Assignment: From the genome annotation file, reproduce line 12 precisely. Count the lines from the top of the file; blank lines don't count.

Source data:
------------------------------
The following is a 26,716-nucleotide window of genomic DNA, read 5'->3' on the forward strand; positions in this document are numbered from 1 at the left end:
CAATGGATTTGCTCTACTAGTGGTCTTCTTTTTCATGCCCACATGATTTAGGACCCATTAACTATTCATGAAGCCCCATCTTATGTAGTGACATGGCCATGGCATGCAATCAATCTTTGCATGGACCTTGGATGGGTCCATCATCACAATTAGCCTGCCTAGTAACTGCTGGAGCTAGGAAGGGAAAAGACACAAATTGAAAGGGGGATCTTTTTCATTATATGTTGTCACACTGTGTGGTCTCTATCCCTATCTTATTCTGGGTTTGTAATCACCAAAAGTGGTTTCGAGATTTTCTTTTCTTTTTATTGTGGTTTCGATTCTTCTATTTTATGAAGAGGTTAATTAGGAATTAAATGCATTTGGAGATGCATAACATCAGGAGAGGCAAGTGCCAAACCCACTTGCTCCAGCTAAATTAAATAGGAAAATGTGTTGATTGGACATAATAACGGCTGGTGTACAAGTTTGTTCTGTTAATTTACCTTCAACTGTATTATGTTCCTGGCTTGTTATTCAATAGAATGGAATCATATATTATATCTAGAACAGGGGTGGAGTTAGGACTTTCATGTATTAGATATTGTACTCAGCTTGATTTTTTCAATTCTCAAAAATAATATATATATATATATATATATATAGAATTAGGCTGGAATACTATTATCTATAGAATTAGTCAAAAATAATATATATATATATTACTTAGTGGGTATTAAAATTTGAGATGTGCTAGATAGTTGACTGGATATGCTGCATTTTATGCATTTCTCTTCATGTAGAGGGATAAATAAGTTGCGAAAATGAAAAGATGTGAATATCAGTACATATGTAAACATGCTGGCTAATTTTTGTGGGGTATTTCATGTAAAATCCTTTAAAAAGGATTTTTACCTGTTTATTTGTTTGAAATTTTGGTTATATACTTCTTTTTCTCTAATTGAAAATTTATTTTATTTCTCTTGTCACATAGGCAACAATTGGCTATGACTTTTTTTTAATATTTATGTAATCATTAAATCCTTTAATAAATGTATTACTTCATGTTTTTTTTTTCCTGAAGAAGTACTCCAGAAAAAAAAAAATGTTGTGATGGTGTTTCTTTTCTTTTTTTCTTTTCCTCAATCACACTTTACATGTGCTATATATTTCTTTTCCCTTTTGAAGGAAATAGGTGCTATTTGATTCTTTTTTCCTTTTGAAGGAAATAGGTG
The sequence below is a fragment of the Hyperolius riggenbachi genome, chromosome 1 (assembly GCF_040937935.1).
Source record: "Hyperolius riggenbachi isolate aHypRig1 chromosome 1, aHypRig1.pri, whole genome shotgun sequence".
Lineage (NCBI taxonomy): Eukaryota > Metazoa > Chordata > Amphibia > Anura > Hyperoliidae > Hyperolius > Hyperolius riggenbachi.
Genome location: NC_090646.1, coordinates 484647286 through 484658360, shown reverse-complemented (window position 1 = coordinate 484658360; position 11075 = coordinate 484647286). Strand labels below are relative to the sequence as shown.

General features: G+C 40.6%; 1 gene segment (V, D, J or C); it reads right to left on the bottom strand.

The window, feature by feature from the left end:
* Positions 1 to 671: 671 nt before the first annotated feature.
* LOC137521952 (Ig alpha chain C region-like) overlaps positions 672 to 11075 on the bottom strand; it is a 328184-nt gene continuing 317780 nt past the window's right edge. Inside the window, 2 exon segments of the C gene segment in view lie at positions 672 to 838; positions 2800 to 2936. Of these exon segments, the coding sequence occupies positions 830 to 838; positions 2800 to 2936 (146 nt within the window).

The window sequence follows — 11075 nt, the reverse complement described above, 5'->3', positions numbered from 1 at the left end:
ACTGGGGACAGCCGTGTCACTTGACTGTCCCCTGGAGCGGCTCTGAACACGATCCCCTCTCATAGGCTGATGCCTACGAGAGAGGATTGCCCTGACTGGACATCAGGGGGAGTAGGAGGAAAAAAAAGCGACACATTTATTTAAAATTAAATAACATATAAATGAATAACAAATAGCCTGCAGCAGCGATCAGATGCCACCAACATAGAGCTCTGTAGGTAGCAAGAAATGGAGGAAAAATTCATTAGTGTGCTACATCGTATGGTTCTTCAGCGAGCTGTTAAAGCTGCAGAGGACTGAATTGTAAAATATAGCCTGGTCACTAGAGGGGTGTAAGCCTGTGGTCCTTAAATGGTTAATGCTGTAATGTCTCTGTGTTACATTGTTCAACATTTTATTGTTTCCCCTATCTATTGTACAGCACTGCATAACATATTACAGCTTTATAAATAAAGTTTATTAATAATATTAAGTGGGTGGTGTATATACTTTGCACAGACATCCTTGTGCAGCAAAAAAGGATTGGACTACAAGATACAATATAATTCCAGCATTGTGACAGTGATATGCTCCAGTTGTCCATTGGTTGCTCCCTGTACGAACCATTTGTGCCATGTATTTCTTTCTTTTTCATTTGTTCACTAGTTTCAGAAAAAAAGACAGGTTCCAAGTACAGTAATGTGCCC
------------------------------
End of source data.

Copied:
ACTGGGGACAGCCGTGTCACTTGACTGTCCCCTGGAGCGGCTCTGAACACGATCCCCTCTCATAGGCTGATGCCTACGAGAGAGGATTGCCCTGACTGGACATCAGGGGGAGTAGGAGGAAAAAAAAGCGACACATTTATTTAAAATTAAATAACATATAAATGAATAACAAATAGCCTGCAGCAGCGATCAGATGCCACCAACATAGAGCTCTGTAGGTAGCAAGAAATGGAGGAAAAATTCATTAGTGTGCTACATCGTATGGTTCTTCAGCGAGCTGTTAAAGCTGCAGAGGACTGAATTGTAAAATATAGCCTGGTCACTAGAGGGGTGTAAGCCTGTGGTCCTTAAATGGTTAATGCTGTAATGTCTCTGTGTTACATTGTTCAACATTTTATTGTTTCCCCTATCTATTGTACAGCACTGCATAACATATTACAGCTTTATAAATAAAGTTTATTAATAATATTAAGTGGGTGGTGTATATACTTTGCACAGACATCCTTGTGCAGCAAAAAAGGATTGGACTACAAGATACAATATAATTCCAGCATTGTGACAGTGATATGCTCCAGTTGTCCATTGGTTGCTCCCTGTACGAACCATTTGTGCCATGTATTTCTTTCTTTTTCATTTGTTCACTAGTTTCAGAAAAAAAGACAGGTTCCAAGTACAGTAATGTGCCC